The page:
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Posts tagged “watching the football

AFR: The Homeless World Cup Kicks Off

A Football Report: Soraya Soemadiredja, Jakarta.

Rio de Janeiro’s famous Copacabana is usually known for the beach bums and beauties, but this week, four years before Brazil’s Men’s World Cup hosting gig, it will be ‘home’ to teams from over 50 nations and territories who will compete in the 2010 Homeless World Cup to raise global awareness and “beat homelessness through football”.

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AFR: World Cup 1 – 0 World Issues (or, A Brief Word from Toronto)

 

G20 Toronto 2010 International Press Media Centre

From Torontoist, the International Press Media Centre at the G20, where everybody's watching the World Cup.

A Football Report: Soraya Soemadiredja

The scene above is from the International Media Centre, from Torontoist (go there for actual interesting news about the summit). These figures in the photograph are international media here to cover the G20 summit in Toronto. According to Torontoist, in this photograph, they are actually watching the World Cup (Denmark versus Japan, to be precise). In the Alternative Media Centre (where the International NGOs, watchdogs and alternative media are parked), they are also watching the World Cup.

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AFR: Have a sore throat, a high temperature and feeling exhausted? Maybe you have a World Cup fever.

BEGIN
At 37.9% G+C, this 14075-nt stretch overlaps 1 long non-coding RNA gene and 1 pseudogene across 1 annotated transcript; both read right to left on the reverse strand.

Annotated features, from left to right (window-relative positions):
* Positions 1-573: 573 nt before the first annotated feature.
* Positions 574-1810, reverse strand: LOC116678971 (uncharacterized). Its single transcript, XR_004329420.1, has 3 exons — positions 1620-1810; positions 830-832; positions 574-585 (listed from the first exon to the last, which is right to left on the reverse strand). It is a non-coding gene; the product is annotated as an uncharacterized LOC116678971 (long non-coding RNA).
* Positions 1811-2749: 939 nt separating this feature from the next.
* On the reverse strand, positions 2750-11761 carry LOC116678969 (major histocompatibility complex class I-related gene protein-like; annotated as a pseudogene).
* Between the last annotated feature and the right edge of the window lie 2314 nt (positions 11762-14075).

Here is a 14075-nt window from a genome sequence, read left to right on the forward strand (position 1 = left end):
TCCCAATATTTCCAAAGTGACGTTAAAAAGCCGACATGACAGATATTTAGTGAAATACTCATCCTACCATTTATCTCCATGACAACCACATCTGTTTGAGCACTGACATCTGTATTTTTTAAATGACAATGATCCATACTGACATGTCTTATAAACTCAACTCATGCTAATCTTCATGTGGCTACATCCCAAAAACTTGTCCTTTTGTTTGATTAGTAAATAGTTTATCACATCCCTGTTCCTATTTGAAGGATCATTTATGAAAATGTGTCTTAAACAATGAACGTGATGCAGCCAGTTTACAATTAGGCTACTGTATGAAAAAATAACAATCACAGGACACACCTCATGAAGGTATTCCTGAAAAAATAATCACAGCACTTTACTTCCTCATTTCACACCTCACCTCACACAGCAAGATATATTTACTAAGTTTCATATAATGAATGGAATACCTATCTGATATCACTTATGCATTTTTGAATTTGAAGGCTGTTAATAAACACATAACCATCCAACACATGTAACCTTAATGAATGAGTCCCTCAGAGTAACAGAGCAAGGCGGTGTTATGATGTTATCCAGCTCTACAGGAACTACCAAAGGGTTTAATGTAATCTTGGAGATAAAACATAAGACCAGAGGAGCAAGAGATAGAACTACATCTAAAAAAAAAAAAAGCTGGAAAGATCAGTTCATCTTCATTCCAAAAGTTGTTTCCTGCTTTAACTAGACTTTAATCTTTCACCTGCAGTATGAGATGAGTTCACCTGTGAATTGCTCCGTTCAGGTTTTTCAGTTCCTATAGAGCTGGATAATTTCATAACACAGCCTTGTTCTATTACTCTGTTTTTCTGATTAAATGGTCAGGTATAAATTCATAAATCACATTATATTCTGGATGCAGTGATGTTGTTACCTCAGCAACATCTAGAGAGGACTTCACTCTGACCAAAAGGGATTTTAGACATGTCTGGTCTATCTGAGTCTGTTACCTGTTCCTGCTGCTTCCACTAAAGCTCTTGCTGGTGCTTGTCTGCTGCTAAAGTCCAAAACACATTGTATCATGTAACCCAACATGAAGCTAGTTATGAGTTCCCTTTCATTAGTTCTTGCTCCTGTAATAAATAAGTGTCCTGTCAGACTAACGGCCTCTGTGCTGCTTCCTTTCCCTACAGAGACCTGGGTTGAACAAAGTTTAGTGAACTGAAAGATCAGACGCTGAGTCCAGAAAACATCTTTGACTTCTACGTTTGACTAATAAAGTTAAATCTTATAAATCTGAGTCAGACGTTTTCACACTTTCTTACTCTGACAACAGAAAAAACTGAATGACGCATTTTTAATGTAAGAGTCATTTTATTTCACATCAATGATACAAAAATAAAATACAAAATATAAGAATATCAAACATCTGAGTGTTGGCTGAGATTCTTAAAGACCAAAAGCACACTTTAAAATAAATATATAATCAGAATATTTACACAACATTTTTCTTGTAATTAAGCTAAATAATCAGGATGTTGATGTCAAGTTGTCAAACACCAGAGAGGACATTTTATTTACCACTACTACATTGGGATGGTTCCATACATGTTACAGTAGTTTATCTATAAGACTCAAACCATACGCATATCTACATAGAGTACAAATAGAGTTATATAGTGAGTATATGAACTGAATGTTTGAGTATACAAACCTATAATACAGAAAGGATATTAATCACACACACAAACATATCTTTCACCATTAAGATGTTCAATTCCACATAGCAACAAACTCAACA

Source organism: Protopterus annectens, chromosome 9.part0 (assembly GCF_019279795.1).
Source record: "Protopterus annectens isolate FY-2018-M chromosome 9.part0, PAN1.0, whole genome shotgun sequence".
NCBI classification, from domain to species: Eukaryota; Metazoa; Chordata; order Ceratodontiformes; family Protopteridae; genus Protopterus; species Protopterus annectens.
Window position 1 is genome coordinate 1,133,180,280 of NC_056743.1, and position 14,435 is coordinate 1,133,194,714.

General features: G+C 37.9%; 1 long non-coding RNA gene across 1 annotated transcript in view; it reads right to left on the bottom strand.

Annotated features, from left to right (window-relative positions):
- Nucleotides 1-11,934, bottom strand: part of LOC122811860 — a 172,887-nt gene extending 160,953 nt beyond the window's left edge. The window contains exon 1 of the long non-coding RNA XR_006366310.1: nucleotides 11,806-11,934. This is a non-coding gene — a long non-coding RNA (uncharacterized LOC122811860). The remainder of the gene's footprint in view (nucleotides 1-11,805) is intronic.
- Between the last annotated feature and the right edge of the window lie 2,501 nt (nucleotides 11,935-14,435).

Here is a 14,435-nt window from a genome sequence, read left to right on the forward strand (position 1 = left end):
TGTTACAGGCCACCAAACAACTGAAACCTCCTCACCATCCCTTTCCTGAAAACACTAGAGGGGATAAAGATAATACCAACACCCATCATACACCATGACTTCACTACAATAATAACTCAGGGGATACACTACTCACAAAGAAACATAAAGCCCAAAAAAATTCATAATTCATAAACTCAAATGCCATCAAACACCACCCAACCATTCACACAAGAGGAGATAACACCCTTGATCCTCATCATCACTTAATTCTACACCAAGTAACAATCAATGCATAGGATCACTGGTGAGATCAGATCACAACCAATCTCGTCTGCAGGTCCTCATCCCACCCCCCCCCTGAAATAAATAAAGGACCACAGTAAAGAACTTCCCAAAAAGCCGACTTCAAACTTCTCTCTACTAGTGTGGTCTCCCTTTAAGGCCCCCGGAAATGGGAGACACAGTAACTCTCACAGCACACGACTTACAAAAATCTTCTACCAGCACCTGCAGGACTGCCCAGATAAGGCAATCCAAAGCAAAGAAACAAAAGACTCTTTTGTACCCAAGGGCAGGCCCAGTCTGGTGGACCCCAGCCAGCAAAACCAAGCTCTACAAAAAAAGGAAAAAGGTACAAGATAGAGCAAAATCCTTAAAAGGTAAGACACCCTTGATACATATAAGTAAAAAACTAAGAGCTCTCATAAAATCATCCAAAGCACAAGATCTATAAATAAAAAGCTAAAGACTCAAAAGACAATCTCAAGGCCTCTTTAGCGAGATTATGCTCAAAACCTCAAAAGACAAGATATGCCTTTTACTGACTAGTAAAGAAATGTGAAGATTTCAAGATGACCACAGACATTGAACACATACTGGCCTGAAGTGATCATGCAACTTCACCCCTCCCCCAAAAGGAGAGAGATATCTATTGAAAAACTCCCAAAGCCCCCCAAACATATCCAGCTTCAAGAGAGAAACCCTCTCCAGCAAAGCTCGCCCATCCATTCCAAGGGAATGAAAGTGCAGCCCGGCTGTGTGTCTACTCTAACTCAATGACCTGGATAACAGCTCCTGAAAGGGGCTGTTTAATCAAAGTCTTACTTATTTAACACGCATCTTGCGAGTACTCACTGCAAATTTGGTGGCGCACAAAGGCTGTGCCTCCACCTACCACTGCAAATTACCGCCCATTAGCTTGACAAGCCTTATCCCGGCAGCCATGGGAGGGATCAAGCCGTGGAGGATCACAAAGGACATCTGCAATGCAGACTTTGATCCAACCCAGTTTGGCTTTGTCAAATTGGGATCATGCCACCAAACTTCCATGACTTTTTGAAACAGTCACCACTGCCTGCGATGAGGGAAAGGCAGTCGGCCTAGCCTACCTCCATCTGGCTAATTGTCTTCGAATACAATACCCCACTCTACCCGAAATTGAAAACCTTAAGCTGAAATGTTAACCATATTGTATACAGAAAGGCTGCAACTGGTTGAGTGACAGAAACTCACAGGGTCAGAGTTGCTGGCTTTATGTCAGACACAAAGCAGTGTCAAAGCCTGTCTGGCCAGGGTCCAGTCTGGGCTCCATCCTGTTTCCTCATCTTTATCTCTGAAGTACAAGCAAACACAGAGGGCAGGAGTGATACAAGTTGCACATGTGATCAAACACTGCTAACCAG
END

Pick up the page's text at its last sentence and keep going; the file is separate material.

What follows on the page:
A Football Report: Soraya Soemadiredja, Toronto.

We’ve all done it, stayed up late or woke up far too early during a work day just to catch that football match we’ve been waiting for. But the World Cup only comes once every four years, and late nights cheering on one’s favourite team from halfway around the world becomes the norm this month.

In Indonesia and other Asian countries, the latest live matches of the “day” are at 1:30 in the morning, the day after. With matches on nearly every night for a month, weekends and weekdays, and  with at least two matches per night, most people are getting less and less sleep than usual, especially those who have work or school the next day.

So recently, Indonesian health experts (and employers) are growing concerned about the increased rates of actual fevers and fatigue-related illnesses caused by these late nights which, n most occasions, stressful and full of excitement, but also usually accompanied with cigarettes, booze, caffeine or sodas and energy drinks to stay alert during the match.

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